In Indonesia, social enterprise Duo Mitra Raya makes nutritious fish and vegetable-based products to address malnutrition in the country. Like so many other SMEs, the business has faced challenges throughout the COVID-19 crisis, but also, new opportunities. In the wake of the pandemic, the need – and the market – for nutritious goods has significantly increased. And for Duo Mitra Raya, their I-Fit Serealikan drink product, which is made from pangasius (a locally-sourced type of catfish), milk and cereal, is in high demand. “I’ve just sent 1,000 boxes of I-FIT Serealikan to a buyer who wants to donate it to medical teams fighting COVID-19 in hospitals in West Java,” says Rani Meldiyani, founder of the business. Meldiyani explains that the product is being supplied to healthcare workers across the country as it provides the ideal snack for medical staff in need of convenient nutrition.
The company was one of 21 African and Asian nutrition-focused SMEs to take part in SBN’s 2020 SUN Pitch Competition, which was held on 30 July, and provides entrepreneurs with training in business development and pitching before connecting them with investors to scale their innovations. Also taking part, and awarded as 2nd runner up, was Mealimeter, a nutrition-focused SME in Nigeria. Cofounder, Adekunle Jinadu, explains the pandemic’s impacts on the company: “We were in the process of launching in multiple locations when COVID-19 struck. Because most offices are either operating at 20% capacity or totally shut down, we lost revenue.” Mealimeter connects consumers with healthy meal options through a mobile application, and through the installation of IoT-supported vending machines at offices and hospitals.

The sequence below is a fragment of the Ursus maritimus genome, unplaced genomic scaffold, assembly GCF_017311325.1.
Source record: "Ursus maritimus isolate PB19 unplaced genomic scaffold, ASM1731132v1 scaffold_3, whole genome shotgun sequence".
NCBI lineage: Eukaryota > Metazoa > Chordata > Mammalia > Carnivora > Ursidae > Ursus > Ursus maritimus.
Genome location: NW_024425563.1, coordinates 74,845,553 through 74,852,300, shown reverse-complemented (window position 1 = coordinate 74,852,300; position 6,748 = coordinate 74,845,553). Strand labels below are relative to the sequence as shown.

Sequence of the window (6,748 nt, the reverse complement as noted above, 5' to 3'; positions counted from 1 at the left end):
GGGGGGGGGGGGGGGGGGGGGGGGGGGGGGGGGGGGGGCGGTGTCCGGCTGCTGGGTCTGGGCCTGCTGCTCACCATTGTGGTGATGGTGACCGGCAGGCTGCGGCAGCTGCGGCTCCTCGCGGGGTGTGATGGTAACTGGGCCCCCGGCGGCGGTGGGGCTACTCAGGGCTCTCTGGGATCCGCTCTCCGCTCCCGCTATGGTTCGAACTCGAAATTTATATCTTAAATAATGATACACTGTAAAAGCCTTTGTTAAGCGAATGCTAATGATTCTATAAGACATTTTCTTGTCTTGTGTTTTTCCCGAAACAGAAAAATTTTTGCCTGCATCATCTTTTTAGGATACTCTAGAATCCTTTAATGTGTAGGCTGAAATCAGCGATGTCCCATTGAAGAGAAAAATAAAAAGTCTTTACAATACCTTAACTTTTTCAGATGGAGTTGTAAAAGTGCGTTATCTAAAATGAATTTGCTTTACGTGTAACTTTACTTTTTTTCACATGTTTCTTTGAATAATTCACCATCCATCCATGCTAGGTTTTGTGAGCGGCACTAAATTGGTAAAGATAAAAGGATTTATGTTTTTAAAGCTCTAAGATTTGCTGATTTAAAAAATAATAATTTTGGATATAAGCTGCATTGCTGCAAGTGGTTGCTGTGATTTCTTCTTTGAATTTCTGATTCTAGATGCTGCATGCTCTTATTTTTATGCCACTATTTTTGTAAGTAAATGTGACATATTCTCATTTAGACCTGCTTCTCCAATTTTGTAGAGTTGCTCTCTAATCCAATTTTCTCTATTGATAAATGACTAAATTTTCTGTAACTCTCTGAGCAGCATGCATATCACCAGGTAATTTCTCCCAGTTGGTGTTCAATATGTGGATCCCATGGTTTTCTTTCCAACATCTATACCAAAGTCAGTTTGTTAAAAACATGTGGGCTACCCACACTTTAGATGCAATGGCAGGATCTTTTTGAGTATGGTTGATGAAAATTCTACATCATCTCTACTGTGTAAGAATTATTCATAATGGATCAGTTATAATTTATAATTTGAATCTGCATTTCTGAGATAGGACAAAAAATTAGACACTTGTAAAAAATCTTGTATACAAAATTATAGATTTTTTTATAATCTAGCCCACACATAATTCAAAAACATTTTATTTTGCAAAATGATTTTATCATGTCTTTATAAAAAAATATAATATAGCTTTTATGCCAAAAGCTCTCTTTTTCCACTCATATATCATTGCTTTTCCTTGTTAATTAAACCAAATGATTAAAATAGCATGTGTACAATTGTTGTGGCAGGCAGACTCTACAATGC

“Our initial thinking was that companies will need to change how their cafeterias work. We started to offer a ‘safe cafeteria’ service to prepare organisations for the post-COVID world, using technology to reduce or eliminate touch, speech and cash from the office cafeteria,” Jinadu explains. Customers can simply identify and pay for vending machine meals via the Mealimeter app, and scan a barcode at the kiosk to gain access to their purchase.
Emerging as overall winner of the Competition was BabyGrubz from Nigeria, which manufactures complementary baby and infant food products. “COVID affected our access to quality raw material that would have enabled us to open up our supplier network and increase production,” says Oluawseun Sangoleye, BabyGrubz mum-in-chief. But despite the challenges, the company is also adapting to respond to changing consumer needs: “Purchasing power has reduced, hence we decided to create smaller single-use packs to help create more affordable sizes of the products,” says Sangoleye.
Maintaining food resilience
Whilst such innovative solutions are demonstrating evident success and impact at the local – and national – level, SBN is calling for policy incentives, technical assistance and financial support to enable these SMEs to further scale their businesses, and continue to address consumer needs. LMIC governments, for instance, should ensure freedom of movement for key workers in agriculture, whilst adopting effective protection measures to maintain production levels. Productive capacity can also be increased through the provision of grants, lower interest rates, and policies that facilitate business investment.
SMEs should also be connected with community and government feeding programmes to enhance nutritious food distribution, and opportunities to supply schools, hospitals and health workers with perishable foods should be identified to reduce food waste. Technology must also be leveraged to ensure food is kept moving to reach last mile, low-income consumers, which can be facilitated through the support of logistics providers and retailers to raw material producers and processors.